Sunday, August 17, 2008

Saddleback Roundup

First, I think Rick Warren deserves some credit for having a more informative and well-planned forum than the vast majority of major media organizations are capable of putting on. That's not to say it was perfect - Warren refrained from aggressive follow-up questions and it was clear that Warren was handicapped by having to ask identical questions of both candidates, but it was pretty good.

McCain did very well, and if he performs at this level of competence until November he has an excellent shot at winning.

Some criticisms of Obama's answers:
  • Haven't we been hearing about how the Democrats are committed to reducing the number of abortions for some time now? "Safe, Legal and Rare" goes back at least as far as Bill Clinton. And if there's an undeniable moral and ethical gravity to the abortion question, then what exactly is that moral element? What does it mean, to borrow Teresa Heinz-Kerry's formulation, that abortion is a "something" rather than a "nothing"?
  • How many women with unplanned pregnancies discuss abortion with pastors or spouses? Come on now.
  • If gay marriage is to be a state issue, then why shouldn't opponents be concerned about the full-faith-and-credit clause?
  • Should Catholic charities be able to perform the public function of placing adoptions if they discriminate against gay couples?
  • Elaborate on "sacrifices".

As I alluded to earlier, Obama skated by on these issues because Warren was not interested in following up. In my estimation that was the greatest flaw of the Saddleback civic forum.

Edit 08/18/08 - I don't want to hear anything more about how the "cross in the dirt" story is fabricated. There is at least one first hand witness that McCain has told the story in the 70's.


Anonymous said...

McCain didn't tell his POW cross story during interviews after his release. Solzhynetzin, on the other hand, did.

McCain didn't say that the failure of his marriage was because he was cheating on his crippled wife.

McCain says we can all be rich and pay no taxes - and you believe that?


Sockless Joe said...

I don't know what happened in that POW camp and neither do you. But if you don't think several of Obama's anecdotes have changed dramatically over the last 18 months you would be mistaken.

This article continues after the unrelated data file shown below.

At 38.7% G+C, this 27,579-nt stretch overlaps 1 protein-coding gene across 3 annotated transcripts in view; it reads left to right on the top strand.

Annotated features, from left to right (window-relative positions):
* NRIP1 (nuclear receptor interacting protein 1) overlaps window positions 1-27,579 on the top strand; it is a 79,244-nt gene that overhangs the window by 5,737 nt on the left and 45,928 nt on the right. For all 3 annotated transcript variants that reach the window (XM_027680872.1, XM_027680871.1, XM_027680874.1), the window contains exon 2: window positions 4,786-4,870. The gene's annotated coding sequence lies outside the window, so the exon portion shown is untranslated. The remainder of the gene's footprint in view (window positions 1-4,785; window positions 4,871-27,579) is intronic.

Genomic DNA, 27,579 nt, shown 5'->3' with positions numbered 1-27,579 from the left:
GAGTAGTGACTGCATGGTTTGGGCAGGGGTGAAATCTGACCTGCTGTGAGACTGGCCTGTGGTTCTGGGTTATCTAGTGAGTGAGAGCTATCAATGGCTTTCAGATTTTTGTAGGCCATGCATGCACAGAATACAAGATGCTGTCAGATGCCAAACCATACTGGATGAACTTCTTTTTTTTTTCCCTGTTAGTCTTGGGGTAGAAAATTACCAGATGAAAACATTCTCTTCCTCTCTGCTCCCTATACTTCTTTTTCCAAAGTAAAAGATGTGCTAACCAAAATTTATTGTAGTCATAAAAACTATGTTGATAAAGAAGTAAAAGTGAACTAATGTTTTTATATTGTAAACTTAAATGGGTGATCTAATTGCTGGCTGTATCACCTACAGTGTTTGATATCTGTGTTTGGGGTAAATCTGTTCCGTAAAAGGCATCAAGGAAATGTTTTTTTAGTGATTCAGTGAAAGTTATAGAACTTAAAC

Can you blame McCain for not going into the gory details of his first marriage? Wouldn't it be reasonable to think that their years apart while he was a POW changed the both of them significantly? His marriage was already swirling the drain when he met Cindy.

McCain didn't say that we can all be rich and pay no taxes. But wouldn't it be easier to get rich if you didn't have to pay any taxes?

Obama thinks he can significantly raise taxes on capital gains and "the rich" without having a serious impact on growth and private investment. Basically, we can tax our way to a better future. Which philosophy is further from the truth, Obama's, or the caricature of McCain's?

(Am I supposed to be impressed that you typed "T-H-I-N-K"? The Left reveals its arrogance by assuming that others don't think, either at all or for themselves.)

Anonymous said...

To be fair, propaganda wouldn't work unless people were prone to herd mentality (and therefore, not thinking). However, the left does often assume that only conservatives fall into that trap while conveniently ignoring their own tendency to blindly spout liberal "truisms".

RE: Taxes
I would feel better about not taxing the rich if I wasn't so cynical about people hoarding wealth as opposed to reinvesting. CEO salaries and the growing disparity to that of the common worker strongly suggest that any additional funds saved due to lower taxes would never work their way downward. But this is my opinion - just because I foresee an increasingly top-heavy economy doesn't mean it will happen.


Sockless Joe said...

From certain corners of the right (and not the fake Huckabee right, but some of the National Review right), there is the recognition that at some point a very uneven distribution of wealth is destabilizing, and that we may be approaching this point.

However, I think the under-performance of the trickle-down model does not mean that we should adopt the "Scrooge McDuck" model that rich people have swimming pools of wealth that sits in a vault somewhere. Wealth merely deposited in the bank or in T-Bills still works its way into the economy. And almost nobody is satisfied with such a meager return, meaning that there will be riskier investments made with at least some of the wealth. Trickle-down is real, just not nearly as robust as we would like.

I don't have a good answer about the wealth distribution. I personally don't care about CEO pay, and I think efforts to regulate it will continue to have unintended consequences. Option back-dating, anyone?

Anonymous said...

Keep in mind, I worked as a peon for Citigroup during the disastrous Chuck Prince and Todd Thompson period. It was sickening to be paid what I was paid and watch our annual raises drop to virtually nothing while reading about $40 million payouts for Chuck to leave, and the 'Todd Mahal' at the main headquarters.


Sockless Joe said...

Yeah, the golden parachutes are much more irritating to me than just base compensation. I have to wonder what all these Boards of Directors are thinking and why this problem perpetuates.

You reminded me of a Jim Cramer epithet - "The Clown Prince". Delivered with the typical Cramer exuberance, Prince's name was never uttered without "The Clown" preceding it. He was put on the "CEO Wall of Shame" where the worst executives are put until they "decide to spend more time with their family". Pies and other foodstuffs are often hurled at the Wall of Shame display.

Anonymous said...

Of all places, ESPN has an article that makes a few good points about executive pay:

Easterbrook savages Democrats on a regular basis, but also doesn't seem too particularly thrilled with Republicans.